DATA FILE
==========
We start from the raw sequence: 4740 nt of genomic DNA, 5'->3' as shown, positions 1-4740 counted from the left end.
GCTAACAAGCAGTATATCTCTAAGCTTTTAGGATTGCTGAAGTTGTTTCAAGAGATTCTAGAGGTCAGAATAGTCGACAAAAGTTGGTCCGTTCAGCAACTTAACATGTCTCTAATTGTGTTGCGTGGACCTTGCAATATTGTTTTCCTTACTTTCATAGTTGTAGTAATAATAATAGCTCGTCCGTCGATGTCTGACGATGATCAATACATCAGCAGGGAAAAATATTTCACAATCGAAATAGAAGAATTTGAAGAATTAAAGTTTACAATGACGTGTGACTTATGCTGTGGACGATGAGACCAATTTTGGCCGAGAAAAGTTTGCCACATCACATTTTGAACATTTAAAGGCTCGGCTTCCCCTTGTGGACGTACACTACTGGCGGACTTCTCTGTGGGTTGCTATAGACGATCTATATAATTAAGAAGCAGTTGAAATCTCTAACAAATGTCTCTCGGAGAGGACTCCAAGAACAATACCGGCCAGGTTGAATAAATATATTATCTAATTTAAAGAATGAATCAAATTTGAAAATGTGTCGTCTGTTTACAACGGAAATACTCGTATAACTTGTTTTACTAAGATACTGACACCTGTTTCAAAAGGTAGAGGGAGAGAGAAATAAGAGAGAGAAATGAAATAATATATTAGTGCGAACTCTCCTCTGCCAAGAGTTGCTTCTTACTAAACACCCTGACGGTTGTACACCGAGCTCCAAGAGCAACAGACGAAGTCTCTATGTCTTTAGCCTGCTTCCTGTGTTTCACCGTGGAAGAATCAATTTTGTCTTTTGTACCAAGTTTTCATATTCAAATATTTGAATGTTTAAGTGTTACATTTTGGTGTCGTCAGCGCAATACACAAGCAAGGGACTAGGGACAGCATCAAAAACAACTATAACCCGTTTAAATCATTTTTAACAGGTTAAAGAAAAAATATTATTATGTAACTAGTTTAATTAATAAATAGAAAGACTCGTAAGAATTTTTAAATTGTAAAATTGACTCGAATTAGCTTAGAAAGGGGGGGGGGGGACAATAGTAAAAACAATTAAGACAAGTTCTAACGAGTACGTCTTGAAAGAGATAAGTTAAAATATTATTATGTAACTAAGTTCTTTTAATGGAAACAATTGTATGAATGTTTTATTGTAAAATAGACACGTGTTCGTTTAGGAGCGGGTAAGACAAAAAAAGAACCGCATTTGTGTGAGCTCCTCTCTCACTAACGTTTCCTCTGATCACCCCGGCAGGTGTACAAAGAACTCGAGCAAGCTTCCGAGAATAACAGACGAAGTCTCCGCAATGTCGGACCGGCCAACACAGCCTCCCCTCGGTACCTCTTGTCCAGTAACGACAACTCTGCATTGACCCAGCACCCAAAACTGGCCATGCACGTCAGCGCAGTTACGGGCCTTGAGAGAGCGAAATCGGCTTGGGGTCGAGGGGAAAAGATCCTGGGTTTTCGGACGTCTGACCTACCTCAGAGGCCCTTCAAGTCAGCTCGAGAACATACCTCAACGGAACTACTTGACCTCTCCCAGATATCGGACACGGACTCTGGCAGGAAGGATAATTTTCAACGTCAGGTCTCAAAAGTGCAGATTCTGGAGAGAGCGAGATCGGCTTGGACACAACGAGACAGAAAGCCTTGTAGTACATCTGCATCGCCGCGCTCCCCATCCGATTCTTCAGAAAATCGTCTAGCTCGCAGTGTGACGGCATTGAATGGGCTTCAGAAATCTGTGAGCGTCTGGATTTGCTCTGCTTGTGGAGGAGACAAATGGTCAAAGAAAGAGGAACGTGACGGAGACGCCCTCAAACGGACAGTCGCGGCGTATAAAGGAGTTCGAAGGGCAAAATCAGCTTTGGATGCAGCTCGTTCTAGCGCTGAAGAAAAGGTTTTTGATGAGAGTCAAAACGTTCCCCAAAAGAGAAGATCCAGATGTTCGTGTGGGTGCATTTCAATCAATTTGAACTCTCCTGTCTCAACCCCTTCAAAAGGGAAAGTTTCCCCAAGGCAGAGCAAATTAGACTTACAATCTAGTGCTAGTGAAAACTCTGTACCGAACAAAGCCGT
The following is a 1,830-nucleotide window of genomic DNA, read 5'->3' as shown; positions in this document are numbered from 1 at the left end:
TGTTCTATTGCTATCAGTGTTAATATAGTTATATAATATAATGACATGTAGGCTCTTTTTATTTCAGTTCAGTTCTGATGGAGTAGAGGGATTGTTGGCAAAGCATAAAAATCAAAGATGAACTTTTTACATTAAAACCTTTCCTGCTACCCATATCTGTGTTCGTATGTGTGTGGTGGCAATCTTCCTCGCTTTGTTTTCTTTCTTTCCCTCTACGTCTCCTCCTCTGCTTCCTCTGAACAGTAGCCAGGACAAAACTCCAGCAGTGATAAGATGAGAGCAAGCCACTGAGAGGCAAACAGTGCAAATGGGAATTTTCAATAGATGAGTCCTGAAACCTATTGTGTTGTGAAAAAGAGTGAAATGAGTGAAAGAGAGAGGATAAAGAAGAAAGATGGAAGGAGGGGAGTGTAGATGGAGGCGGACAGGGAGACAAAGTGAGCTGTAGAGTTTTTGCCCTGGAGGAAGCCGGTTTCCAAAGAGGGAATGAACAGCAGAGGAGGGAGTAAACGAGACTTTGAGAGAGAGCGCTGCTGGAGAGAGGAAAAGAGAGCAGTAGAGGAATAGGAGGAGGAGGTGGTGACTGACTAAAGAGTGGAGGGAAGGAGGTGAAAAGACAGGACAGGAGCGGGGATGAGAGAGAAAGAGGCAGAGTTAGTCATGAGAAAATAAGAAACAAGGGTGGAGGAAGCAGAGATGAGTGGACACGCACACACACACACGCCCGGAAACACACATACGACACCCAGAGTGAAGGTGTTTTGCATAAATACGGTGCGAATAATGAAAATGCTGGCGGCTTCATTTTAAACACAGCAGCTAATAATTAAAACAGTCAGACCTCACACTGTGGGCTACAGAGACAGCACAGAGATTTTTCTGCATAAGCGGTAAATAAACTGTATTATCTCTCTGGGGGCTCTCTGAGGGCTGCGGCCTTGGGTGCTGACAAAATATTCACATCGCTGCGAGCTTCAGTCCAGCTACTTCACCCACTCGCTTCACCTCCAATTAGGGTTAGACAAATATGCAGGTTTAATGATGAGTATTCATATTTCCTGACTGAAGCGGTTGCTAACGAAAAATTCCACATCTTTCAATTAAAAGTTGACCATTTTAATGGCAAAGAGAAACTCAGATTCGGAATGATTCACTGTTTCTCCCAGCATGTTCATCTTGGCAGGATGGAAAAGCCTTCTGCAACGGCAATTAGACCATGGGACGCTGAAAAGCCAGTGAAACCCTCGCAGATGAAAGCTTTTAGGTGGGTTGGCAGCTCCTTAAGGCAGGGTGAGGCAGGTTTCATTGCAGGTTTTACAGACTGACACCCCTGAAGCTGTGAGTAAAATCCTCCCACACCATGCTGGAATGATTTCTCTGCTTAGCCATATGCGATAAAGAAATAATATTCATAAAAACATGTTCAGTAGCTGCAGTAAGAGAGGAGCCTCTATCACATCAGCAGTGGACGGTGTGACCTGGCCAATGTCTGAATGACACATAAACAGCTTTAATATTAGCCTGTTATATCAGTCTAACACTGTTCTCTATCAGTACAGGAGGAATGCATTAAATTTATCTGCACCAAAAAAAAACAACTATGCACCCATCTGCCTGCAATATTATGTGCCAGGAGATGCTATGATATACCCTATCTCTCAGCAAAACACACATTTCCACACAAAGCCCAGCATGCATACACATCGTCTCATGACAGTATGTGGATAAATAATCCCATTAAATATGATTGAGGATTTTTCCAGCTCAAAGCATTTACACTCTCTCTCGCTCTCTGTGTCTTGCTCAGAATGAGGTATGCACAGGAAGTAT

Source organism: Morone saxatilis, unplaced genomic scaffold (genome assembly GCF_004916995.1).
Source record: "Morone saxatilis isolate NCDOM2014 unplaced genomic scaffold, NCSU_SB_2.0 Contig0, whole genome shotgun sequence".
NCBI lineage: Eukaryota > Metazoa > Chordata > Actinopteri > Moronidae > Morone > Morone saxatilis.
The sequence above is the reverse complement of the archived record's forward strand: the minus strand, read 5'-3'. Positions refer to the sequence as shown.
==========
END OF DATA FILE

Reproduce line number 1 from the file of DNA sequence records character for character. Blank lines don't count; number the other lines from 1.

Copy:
We start from the raw sequence: 4740 nt of genomic DNA, 5'->3' as shown, positions 1-4740 counted from the left end.